The Case of the Vanishing Revenues: Auction Quotas with Monopoly
AbstractThis paper examines the effects of auctioning quota licenses when monopoly power exists. Here the sales of licenses will never raise any revenue if domestic and foreign markets are segmented. More surprisingly, the inability to raise revenue is shown to persist even when arbitrage across markets is possible as long as the quota is not too far from the free trade import level. This suggests that existing revenue estimates from auctioning quota licenses, which are based on the assumption of competition, are upwardly biased. It also makes it likely that quotas implemented by auctioning licenses, even when set optimally, have adverse welfare effects. Copyright 1990 by American Economic Association.
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Bibliographic InfoArticle provided by American Economic Association in its journal American Economic Review.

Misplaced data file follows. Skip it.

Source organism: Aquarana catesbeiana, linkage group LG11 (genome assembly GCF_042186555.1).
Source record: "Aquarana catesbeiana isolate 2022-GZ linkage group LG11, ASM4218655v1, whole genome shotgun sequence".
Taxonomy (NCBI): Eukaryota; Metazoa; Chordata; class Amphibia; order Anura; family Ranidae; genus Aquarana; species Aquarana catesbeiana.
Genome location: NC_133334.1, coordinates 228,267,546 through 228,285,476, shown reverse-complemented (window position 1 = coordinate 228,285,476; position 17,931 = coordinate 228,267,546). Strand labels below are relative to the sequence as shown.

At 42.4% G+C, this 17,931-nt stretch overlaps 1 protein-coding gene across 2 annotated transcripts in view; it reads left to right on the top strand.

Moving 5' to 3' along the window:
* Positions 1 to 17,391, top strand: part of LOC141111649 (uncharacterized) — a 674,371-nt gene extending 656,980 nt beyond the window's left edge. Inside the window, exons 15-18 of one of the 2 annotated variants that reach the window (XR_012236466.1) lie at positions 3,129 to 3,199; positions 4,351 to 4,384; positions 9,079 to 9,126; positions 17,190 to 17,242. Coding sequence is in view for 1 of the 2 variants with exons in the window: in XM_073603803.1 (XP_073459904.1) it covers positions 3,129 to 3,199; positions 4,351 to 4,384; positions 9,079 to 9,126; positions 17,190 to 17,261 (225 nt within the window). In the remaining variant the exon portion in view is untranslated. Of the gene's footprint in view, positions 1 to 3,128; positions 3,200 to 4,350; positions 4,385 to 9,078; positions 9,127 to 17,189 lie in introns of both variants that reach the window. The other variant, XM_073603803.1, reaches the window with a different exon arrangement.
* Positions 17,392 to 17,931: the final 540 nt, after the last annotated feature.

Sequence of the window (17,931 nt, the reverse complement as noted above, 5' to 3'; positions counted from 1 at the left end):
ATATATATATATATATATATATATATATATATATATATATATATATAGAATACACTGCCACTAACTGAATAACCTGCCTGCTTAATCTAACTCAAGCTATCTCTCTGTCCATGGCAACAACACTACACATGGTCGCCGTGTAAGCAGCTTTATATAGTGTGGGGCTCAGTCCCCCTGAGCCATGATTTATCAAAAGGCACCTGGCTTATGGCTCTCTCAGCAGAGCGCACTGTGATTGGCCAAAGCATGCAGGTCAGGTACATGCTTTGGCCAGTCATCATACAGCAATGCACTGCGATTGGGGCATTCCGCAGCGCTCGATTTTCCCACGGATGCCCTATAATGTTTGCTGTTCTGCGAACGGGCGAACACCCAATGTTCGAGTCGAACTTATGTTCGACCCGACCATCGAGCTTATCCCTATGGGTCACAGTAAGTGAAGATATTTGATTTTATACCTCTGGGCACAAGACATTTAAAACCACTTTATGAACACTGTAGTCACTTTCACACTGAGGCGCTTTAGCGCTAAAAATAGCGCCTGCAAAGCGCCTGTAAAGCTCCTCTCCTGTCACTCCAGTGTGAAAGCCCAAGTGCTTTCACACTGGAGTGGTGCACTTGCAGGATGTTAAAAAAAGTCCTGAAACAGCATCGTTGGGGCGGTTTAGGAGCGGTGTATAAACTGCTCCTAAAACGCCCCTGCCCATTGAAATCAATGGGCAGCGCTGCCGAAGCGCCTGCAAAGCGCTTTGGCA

Volume (Year): 80 (1990)
Issue (Month): 4 (September)
Other versions of this item:
- Kala Krishna, 1989. "The Case of the Vanishing Revenues: Auction Quotas with Monopoly," NBER Working Papers 2840, National Bureau of Economic Research, Inc.
Please report citation or reference errors to , or , if you are the registered author of the cited work, log in to your RePEc Author Service profile, click on "citations" and make appropriate adjustments.:
- Kala Krishna, 1988. "The Case of the Vanishing Revenues: Auction Quotas With Oligopoly," NBER Working Papers 2723, National Bureau of Economic Research, Inc.
- Feestra, R.C. & Lewis, T.R. & Mcmillan, J., 1989.
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- Geoffrey Bannister, 1994. "Rent sharing in the multi-fibre arrangement: The case of Mexico," Review of World Economics (Weltwirtschaftliches Archiv), Springer, vol. 130(4), pages 800-827, December.
- Shumei Gao & Jihe Song, 2004. "Quota Use under VERs: A theoretical framework and some evidence on MFA quota use," Working Papers E03, Department of Economics, School of Management and Languages, Heriot Watt University.
- Bannister, Geoffrey J., 1993. "Rent-sharing in the multi-fibre arrangement : the case of Mexico," Policy Research Working Paper Series 1191, The World Bank.
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